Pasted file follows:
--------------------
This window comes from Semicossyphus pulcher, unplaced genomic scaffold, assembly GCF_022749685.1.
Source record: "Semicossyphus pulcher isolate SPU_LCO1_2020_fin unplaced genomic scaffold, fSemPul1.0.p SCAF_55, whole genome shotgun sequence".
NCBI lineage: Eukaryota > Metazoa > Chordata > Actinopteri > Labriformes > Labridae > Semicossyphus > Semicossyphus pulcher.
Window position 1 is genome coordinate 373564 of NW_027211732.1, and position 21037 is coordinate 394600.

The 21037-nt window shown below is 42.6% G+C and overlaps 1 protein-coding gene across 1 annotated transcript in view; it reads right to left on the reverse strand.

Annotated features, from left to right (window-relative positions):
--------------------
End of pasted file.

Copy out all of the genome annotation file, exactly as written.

This window comes from Semicossyphus pulcher, unplaced genomic scaffold, assembly GCF_022749685.1.
Source record: "Semicossyphus pulcher isolate SPU_LCO1_2020_fin unplaced genomic scaffold, fSemPul1.0.p SCAF_55, whole genome shotgun sequence".
NCBI lineage: Eukaryota > Metazoa > Chordata > Actinopteri > Labriformes > Labridae > Semicossyphus > Semicossyphus pulcher.
Window position 1 is genome coordinate 373564 of NW_027211732.1, and position 21037 is coordinate 394600.

The 21037-nt window shown below is 42.6% G+C and overlaps 1 protein-coding gene across 1 annotated transcript in view; it reads right to left on the reverse strand.

Annotated features, from left to right (window-relative positions):